The way layers work in PD Howler takes a little getting used to. Your base layer is supposed to be the canvas or paper layer. The colour and paper texture setting you set this to will affect your overall painting because additional layers are in a multiply mode by default.

PD Howler does not have an opaque pixel layer mode like most other painting software has. Layers are RGB only and don’t have their own alpha channel. However PD Howler is useful for a glazing painting method approach which results in good overall tone and is useful for establishing an under painting.


There are several other blending modes available for layers as well.


The base layer is useful for setting an overall tone for your painting with this method. If you want areas of white on your painting the way you do it using PD Howler is to fill the base layer with white and then use the eraser mode on your pen tablet to show areas of the white canvas through your painting. If you try to use white on a layer above the base layer it will never be pure white and the base colour will show through.

If you wanted to add opaque layers later in your painting you could export or save out the image from PD Howler and import it into another painting software such as Krita, Affinity Photo, Clip Studio Paint or Photoshop. This is what I did to add more detail to a previous painting.


For this painting I used PD Howler to establish a loose base painting with its lovely blending on canvas oil and pastel/chalk brushes and then added finer details with Krita.

At present Krita does not have the sort of blending brushes that PD Howler has, although it does have a smudge brush engine. Programs such as Corel Painter, Artweaver and ArtRage also have blending on canvas brushes (not an exhaustive list I’m sure there are other programs that do as well).

To do more advanced layer effects and non destructive layer adjustments you will need to use a different program than PD Howler, but you can save out your image from PD Howler in common image formats for that.

Right click context menu for layers

in the layers panel if you right click on a layer it gives you more options which are useful to know about.


Colour options

PD Howler has a lot of colour theory tools, mixer palettes and preset colour palettes to help with painting. Access them on the color panel in the sidebar:


More tools can be used by going to the View > Color menu.


The only thing I wish it had which would improve the digital painting experience is an indicator on the palette of where you are in relation to other colours around it. Most other software has this, it is very useful for picking colours to know where you are on the colour palette or colour wheel.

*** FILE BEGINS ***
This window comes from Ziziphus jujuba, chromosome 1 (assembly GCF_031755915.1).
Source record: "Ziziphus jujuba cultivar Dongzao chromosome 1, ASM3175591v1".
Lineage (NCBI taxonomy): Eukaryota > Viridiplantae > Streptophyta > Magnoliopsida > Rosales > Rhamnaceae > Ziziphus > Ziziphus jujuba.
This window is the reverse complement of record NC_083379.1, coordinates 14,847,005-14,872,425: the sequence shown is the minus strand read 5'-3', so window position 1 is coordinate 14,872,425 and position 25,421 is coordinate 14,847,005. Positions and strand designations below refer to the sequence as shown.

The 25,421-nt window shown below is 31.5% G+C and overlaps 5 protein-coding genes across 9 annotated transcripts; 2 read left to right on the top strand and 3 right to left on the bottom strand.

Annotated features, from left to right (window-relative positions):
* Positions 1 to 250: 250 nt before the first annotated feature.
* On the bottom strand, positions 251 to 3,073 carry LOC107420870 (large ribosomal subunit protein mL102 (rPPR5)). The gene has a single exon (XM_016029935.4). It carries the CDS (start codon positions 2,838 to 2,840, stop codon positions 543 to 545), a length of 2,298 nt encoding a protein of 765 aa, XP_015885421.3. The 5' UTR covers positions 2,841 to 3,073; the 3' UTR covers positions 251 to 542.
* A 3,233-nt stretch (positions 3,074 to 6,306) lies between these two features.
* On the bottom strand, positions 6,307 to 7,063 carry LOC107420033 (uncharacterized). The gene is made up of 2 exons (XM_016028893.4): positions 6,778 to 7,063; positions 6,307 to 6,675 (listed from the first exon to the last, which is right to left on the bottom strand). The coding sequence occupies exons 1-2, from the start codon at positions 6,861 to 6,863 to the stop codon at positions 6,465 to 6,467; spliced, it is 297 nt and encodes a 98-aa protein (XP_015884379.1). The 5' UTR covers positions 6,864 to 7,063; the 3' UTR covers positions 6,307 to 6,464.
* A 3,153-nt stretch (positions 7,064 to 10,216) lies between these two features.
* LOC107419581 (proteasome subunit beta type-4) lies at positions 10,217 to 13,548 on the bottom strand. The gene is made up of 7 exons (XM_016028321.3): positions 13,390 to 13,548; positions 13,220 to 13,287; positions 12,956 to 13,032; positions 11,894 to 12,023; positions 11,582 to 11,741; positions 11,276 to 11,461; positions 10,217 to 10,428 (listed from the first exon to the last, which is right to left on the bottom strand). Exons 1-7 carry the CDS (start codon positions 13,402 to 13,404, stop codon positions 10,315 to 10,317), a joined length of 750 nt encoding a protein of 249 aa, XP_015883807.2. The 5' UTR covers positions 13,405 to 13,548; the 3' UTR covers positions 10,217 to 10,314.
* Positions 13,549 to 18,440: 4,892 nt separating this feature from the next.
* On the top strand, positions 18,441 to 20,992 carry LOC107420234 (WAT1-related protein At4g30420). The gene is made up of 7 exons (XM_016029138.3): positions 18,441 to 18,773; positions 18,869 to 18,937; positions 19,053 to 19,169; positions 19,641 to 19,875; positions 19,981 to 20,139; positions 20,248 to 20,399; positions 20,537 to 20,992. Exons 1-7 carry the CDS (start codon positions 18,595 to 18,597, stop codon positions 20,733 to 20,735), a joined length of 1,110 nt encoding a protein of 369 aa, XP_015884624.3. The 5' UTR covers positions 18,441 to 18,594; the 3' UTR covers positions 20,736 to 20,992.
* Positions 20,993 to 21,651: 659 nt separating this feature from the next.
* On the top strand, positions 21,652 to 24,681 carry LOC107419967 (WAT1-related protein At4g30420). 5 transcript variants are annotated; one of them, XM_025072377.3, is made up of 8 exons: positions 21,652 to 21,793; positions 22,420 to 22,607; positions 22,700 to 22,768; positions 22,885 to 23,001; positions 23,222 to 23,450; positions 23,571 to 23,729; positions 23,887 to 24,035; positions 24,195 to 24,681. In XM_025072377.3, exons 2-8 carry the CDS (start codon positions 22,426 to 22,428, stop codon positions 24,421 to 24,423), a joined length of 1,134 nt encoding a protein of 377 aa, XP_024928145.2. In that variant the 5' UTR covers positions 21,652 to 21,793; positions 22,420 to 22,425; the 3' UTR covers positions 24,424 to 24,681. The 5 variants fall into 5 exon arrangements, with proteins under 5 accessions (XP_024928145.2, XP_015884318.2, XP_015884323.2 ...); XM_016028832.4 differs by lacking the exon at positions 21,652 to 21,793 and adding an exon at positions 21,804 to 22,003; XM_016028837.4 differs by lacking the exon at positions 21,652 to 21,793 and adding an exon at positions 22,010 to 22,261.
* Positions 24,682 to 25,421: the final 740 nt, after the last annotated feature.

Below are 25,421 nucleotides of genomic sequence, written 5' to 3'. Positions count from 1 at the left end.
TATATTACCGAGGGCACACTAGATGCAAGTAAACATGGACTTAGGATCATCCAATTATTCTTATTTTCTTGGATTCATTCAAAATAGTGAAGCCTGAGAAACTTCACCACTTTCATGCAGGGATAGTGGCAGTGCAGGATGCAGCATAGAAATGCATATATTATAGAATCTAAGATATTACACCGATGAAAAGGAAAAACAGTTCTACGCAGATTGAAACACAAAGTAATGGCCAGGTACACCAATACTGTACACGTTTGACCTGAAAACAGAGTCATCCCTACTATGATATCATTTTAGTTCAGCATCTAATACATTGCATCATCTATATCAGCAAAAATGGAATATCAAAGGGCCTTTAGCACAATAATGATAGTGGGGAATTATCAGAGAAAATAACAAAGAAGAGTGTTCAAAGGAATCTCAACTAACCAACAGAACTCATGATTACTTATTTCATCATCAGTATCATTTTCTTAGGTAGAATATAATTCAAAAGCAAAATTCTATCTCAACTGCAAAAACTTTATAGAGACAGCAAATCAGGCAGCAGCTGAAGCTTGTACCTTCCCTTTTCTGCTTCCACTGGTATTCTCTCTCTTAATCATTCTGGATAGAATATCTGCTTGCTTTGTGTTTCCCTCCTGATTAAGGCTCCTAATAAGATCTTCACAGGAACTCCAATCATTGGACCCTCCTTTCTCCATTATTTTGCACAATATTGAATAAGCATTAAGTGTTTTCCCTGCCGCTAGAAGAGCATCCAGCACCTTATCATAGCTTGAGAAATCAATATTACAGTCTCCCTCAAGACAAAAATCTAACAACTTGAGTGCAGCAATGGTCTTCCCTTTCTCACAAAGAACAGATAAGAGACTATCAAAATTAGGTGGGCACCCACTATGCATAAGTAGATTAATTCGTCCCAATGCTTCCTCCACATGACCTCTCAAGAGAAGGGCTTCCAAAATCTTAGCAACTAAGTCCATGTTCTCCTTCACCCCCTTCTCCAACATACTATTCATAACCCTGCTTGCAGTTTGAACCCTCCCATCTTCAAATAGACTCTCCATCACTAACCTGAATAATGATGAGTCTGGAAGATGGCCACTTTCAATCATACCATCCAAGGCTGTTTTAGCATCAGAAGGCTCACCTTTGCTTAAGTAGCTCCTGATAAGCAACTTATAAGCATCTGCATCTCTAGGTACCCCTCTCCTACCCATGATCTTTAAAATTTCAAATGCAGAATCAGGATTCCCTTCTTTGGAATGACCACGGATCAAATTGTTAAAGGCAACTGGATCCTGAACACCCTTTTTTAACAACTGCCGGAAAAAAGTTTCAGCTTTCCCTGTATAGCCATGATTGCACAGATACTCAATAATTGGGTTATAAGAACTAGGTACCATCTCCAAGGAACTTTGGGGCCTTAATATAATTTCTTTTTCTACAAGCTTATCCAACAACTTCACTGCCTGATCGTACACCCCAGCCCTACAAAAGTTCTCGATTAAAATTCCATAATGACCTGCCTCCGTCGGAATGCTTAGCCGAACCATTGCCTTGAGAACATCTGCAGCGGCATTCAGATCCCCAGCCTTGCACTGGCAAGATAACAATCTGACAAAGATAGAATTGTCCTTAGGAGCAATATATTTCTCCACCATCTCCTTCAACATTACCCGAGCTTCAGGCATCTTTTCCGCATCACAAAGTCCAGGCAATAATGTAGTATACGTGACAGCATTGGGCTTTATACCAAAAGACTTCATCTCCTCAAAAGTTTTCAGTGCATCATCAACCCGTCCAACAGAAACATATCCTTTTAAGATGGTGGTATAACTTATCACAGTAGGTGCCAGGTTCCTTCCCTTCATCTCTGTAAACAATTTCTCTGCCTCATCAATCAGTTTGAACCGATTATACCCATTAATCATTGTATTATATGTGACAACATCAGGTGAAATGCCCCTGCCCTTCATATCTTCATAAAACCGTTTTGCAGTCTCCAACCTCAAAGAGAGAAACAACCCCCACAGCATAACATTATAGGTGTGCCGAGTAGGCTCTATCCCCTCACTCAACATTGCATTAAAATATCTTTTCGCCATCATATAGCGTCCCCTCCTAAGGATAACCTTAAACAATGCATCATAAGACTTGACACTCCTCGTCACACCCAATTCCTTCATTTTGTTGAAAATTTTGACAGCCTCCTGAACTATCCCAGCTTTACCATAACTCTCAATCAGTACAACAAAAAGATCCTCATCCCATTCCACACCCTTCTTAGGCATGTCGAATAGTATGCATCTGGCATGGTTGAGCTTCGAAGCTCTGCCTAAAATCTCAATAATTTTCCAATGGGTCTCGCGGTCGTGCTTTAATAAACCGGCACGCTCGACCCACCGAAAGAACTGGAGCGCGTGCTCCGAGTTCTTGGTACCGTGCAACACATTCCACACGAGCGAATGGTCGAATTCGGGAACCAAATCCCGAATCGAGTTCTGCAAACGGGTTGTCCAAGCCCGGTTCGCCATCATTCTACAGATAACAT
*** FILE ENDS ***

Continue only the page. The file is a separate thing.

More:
Artist grids and rulers

You can enable grids to help with composition and rulers to set up guides.artistgridguides

Filter adjustments

PD Howler has all of the basic filter adjustments for most image editing jobs and some more on top of them. My only advice for using most of them would be to make sure you save a copy of your work before you do any of them because they are not non-destructive.


Filter > Transform > Warp mesh

This is a useful feature if you want to squash and stretch parts of your painting with a customisable grid, perhaps to correct proportions or play with them. I think a selection based warp mesh like in Krita would be more useful for some things though. I used the selection lasso and transform tools more than the warp mesh filter in PD Howler for correcting proportions of the dog in the example painting for this article because it was easier to control small areas without affecting parts I didn’t want to change.


Filters > Artistic > Apply Current Paper

This is useful if you want to set the paper texture for the base layer to something different. You can choose the texture to use in the paper texture setting window. It took me a while to find where it was though.


Image Adjustments

Here you will find some useful tools for basic image editing. PD Howler also has a swap image system, but that is out of the scope for this article since I didn’t use them for the painting this time around.



The crop tool is useful for cropping an image, or you can use the selection tools and then press crop to selection.


Fill and feature replacement

Another thing that is worth mentioning though is the fill and feature replacement tools which are useful from time to time with the selection tools for correcting or seamlessly blending away parts of your image with the Poisson feature replacement.


Image > Flip > Horizontal / Vertical

This is an essential feature in most painting software because flipping your image from time to time helps you to see problems with your painting.

I hope this article has been useful, thanks for reading!